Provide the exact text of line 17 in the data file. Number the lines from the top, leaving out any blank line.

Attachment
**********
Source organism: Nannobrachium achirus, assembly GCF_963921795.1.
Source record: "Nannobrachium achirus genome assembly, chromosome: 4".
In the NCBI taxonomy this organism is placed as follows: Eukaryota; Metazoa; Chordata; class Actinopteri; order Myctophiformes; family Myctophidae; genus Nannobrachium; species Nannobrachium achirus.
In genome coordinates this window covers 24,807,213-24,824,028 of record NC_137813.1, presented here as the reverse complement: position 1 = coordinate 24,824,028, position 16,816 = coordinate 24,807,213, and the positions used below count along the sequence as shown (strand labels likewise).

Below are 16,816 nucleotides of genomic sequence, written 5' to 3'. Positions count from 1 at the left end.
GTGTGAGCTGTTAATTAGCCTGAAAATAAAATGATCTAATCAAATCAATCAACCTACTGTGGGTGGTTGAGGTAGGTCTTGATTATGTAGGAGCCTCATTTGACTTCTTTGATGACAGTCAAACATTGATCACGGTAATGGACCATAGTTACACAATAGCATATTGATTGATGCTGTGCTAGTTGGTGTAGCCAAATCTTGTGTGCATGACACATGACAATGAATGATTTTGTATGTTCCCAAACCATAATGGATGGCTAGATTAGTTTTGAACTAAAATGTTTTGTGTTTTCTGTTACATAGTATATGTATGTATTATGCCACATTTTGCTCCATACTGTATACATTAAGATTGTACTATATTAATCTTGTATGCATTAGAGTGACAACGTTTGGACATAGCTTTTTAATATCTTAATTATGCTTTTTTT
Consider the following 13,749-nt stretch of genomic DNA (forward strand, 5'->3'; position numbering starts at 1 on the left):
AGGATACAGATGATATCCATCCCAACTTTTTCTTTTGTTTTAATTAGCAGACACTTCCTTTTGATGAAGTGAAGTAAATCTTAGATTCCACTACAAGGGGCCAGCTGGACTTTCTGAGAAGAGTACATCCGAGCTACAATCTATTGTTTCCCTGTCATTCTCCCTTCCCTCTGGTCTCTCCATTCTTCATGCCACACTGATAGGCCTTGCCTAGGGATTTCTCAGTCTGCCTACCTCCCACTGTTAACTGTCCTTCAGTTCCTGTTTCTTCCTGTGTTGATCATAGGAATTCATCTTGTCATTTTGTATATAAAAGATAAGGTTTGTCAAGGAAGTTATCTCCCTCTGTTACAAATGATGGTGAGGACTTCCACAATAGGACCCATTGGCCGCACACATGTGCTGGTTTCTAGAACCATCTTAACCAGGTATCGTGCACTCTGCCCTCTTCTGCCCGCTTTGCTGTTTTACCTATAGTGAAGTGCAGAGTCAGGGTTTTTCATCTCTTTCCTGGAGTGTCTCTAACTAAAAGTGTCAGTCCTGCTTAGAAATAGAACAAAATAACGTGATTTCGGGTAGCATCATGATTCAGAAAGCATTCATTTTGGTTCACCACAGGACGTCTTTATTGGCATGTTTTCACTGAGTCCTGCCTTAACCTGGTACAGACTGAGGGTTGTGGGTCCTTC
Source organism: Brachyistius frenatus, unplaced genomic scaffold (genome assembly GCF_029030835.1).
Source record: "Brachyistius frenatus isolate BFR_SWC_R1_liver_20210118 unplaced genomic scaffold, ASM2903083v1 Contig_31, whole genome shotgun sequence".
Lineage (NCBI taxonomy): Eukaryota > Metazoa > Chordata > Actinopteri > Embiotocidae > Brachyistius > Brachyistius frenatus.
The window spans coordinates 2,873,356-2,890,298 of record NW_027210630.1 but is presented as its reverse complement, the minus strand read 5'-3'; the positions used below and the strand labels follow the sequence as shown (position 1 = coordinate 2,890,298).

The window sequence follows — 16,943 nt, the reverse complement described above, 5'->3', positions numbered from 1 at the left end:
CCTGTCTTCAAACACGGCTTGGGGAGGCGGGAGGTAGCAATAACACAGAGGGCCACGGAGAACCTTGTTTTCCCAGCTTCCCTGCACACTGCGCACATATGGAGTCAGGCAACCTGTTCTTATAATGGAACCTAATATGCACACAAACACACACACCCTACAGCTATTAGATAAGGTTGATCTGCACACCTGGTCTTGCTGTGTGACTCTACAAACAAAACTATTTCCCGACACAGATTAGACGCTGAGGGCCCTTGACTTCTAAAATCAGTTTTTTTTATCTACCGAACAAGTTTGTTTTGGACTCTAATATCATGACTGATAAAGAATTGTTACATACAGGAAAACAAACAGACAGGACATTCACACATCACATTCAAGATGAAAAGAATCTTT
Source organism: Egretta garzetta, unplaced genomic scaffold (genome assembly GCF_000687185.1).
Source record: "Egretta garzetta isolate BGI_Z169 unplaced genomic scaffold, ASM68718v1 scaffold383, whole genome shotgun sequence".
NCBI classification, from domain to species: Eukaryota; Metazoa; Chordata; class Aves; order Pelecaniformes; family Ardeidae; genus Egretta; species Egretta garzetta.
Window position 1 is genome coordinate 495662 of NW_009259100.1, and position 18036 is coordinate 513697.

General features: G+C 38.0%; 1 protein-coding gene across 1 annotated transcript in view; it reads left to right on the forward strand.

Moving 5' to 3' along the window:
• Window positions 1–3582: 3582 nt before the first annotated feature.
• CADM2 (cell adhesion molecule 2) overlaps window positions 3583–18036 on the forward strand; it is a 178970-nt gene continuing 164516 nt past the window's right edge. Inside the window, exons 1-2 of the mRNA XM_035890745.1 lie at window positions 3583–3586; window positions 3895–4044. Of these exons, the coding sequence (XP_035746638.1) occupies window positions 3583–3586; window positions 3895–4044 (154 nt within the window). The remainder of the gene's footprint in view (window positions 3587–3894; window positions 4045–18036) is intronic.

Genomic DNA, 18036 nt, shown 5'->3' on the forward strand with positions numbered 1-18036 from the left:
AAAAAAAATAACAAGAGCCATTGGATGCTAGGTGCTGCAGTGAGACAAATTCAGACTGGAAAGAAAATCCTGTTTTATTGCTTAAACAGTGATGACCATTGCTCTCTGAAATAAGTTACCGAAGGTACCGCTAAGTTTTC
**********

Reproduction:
NCBI classification, from domain to species: Eukaryota; Metazoa; Chordata; class Aves; order Pelecaniformes; family Ardeidae; genus Egretta; species Egretta garzetta.